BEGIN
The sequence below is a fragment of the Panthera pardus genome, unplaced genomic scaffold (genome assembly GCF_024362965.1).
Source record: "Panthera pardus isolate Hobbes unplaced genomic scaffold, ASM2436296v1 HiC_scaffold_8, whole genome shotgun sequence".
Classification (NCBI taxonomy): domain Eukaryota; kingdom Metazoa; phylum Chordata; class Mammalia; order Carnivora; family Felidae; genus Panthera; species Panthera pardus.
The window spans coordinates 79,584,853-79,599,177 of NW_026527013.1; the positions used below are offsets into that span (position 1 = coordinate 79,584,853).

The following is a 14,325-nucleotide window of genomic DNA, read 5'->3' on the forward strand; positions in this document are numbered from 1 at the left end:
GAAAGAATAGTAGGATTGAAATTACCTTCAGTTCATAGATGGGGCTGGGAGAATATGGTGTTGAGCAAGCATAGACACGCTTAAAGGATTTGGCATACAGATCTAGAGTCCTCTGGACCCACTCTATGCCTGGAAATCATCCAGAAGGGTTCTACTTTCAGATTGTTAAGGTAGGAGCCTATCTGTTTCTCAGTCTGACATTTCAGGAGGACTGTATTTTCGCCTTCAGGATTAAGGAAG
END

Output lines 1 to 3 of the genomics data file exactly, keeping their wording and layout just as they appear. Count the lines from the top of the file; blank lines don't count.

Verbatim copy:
The sequence below is a fragment of the Panthera pardus genome, unplaced genomic scaffold (genome assembly GCF_024362965.1).
Source record: "Panthera pardus isolate Hobbes unplaced genomic scaffold, ASM2436296v1 HiC_scaffold_8, whole genome shotgun sequence".
Classification (NCBI taxonomy): domain Eukaryota; kingdom Metazoa; phylum Chordata; class Mammalia; order Carnivora; family Felidae; genus Panthera; species Panthera pardus.